Salena Zito

During the lead-up to the 2004 Iowa Caucus, John Edwards was fond of saying that three tickets would be punched out of the state and he wanted to be one of those tickets.

Come caucus night, Howard Dean sagged, John Kerry held on, and Edwards surged, prompting him to thank Iowa for punching his ticket.

For Edwards, there has never been any doubt he would run again in 2008. So he kept his foot on caucus soil and spent four years devoting time, money and effort to Iowa.

Would have been a great strategy, had the primary landscape not changed.

The process has evolved from Iowa and New Hampshire as the “first-to” for primary voting to a heavily frontloaded, virtually national primary that crescendos on what is now known as Super-Duper Tuesday.

The problems staring down Edwards, as he now must nationalize his campaign, are numbers, image, message and money. Solve the image and message problems, and the numbers and money problems go away.

According to the averaged polling data compiled by RealClearPolitics, Edwards is still ahead in Iowa, but barely; his numbers have not moved, while Hillary Clinton’s have jumped to within 3 points of his once stellar lead.

The RealClearPolitics averages of the national polling data are worse. Those show that the only candidate Edwards is neck-and-neck with is the undeclared Al Gore.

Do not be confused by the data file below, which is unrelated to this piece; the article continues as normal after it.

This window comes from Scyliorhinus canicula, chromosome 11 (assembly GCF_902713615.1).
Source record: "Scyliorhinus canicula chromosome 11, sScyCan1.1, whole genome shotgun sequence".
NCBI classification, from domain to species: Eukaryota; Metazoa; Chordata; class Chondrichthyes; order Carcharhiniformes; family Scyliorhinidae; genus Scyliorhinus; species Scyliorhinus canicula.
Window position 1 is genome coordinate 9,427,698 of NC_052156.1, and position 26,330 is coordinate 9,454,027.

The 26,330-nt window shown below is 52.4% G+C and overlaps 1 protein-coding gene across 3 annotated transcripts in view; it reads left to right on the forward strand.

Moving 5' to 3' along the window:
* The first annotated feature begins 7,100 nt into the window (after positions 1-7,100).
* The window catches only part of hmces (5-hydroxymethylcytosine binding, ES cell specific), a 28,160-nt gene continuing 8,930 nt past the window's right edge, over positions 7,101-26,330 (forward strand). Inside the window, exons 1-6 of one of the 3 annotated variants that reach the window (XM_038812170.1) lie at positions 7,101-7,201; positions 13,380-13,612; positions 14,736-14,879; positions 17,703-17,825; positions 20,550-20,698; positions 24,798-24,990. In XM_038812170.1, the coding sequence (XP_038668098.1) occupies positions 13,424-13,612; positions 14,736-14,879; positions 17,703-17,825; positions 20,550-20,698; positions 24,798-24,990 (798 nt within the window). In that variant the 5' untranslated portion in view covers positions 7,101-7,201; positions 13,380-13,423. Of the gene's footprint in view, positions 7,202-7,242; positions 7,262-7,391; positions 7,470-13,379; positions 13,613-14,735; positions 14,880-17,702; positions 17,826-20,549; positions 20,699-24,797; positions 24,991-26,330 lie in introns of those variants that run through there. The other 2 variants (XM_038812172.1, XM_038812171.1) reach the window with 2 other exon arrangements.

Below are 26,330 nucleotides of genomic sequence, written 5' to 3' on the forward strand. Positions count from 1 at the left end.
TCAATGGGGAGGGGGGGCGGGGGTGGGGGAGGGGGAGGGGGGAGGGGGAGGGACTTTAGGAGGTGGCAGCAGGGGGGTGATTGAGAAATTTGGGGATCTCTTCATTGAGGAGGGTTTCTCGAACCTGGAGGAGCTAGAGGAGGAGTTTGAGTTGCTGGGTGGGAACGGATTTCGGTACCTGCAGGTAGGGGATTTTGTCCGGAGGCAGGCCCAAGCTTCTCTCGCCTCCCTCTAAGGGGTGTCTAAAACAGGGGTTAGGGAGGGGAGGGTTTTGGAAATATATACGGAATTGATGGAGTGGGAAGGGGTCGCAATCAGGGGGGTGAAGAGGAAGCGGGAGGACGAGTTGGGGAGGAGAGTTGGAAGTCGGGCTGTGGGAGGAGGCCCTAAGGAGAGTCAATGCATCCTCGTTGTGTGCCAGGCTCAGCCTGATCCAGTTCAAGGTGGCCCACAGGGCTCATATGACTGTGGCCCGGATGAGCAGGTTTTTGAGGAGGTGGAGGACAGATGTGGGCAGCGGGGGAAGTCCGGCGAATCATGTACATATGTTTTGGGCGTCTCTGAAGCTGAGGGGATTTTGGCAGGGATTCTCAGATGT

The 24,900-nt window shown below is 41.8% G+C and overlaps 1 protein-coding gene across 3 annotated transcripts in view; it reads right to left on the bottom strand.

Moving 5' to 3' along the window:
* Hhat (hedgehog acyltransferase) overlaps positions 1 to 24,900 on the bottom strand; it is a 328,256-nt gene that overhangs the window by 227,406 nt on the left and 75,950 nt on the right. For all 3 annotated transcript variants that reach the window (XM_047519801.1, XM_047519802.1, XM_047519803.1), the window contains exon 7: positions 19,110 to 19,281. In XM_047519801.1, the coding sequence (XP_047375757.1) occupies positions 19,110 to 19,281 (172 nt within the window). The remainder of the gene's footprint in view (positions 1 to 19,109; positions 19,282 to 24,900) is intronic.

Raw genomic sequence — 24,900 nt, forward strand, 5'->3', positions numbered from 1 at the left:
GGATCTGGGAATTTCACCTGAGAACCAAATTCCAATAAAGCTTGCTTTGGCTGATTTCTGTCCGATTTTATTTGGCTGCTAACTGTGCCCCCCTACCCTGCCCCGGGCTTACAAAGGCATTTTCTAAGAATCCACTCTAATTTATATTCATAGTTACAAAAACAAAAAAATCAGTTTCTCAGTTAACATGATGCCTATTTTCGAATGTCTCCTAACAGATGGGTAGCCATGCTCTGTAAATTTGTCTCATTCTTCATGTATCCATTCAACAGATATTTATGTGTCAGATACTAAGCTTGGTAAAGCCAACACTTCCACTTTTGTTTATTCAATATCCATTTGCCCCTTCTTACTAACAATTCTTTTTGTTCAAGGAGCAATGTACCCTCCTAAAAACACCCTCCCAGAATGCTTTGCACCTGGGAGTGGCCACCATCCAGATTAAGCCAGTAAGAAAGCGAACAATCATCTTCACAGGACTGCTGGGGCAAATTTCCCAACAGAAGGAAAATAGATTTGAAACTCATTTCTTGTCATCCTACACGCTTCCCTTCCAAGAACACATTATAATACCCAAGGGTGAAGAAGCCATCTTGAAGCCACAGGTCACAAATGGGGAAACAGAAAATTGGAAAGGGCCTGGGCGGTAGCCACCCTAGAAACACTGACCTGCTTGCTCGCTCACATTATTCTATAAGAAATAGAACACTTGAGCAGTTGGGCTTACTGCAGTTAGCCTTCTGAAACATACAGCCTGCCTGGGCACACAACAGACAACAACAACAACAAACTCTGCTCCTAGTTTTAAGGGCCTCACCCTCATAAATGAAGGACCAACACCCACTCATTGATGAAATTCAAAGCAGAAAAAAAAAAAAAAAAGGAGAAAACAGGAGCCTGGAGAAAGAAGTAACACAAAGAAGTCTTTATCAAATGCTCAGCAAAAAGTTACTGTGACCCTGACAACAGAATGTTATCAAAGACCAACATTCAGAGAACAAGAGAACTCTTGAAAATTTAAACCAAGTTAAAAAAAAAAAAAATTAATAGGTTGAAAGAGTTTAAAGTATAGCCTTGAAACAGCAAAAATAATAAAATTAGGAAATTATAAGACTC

Image and message collide for Edwards; they are at the heart of his failure to move in the polls. Who is he, and what is he trying to say? Is he the populist candidate who is going to end poverty?

Well, if he is, he’s got a whole lot of explaining to do.

Seriously, how can you talk about poverty when you’re building the largest house held in captivity?

Edwards talks about these “two Americas,” but how is he able to sell that to voters when he is getting $400 haircuts and going to a spa called Pink Sapphire? How does that square with where he is trying to build his political base?

It rings so phony that it has a televangelist quality to it.

While that metro-sexual image neuters his poverty position, how do his business dealings affect his pro-union, like-a-rock-pick-up-truck guy image? Again, a whole lot of explaining needs to come from Camp Edwards.

Just last week, the Washington Post revealed that Edwards was a consultant for a New York-based hedge-fund firm that enables its partners to defer or avoid paying U.S. taxes through off-shore accounts. The firm in question, Fortress, was also Edwards’s largest source of monetary support from a single company in the last quarter.

Salena Zito

Salena Zito is a political analyst, reporter and columnist.